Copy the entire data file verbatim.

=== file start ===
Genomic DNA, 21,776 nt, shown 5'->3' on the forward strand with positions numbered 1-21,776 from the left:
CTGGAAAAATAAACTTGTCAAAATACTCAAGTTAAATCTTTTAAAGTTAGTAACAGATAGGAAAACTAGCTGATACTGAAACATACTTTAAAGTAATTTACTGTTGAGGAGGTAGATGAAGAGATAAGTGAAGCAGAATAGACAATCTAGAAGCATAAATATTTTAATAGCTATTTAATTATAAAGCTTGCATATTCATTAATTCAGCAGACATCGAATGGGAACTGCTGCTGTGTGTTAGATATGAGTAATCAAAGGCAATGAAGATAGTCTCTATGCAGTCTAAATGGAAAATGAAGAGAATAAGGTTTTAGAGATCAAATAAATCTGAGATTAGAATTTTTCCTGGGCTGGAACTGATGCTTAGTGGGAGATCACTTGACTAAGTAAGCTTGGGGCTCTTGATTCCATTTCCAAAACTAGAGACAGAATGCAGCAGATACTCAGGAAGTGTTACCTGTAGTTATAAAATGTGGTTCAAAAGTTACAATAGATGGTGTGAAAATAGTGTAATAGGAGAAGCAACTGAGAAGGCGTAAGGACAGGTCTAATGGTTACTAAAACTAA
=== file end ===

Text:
Genomic DNA, 21,776 nt, shown 5'->3' on the forward strand with positions numbered 1-21,776 from the left:
CTGGAAAAATAAACTTGTCAAAATACTCAAGTTAAATCTTTTAAAGTTAGTAACAGATAGGAAAACTAGCTGATACTGAAACATACTTTAAAGTAATTTACTGTTGAGGAGGTAGATGAAGAGATAAGTGAAGCAGAATAGACAATCTAGAAGCATAAATATTTTAATAGCTATTTAATTATAAAGCTTGCATATTCATTAATTCAGCAGACATCGAATGGGAACTGCTGCTGTGTGTTAGATATGAGTAATCAAAGGCAATGAAGATAGTCTCTATGCAGTCTAAATGGAAAATGAAGAGAATAAGGTTTTAGAGATCAAATAAATCTGAGATTAGAATTTTTCCTGGGCTGGAACTGATGCTTAGTGGGAGATCACTTGACTAAGTAAGCTTGGGGCTCTTGATTCCATTTCCAAAACTAGAGACAGAATGCAGCAGATACTCAGGAAGTGTTACCTGTAGTTATAAAATGTGGTTCAAAAGTTACAATAGATGGTGTGAAAATAGTGTAATAGGAGAAGCAACTGAGAAGGCGTAAGGACAGGTCTAATGGTTACTAAAACTAA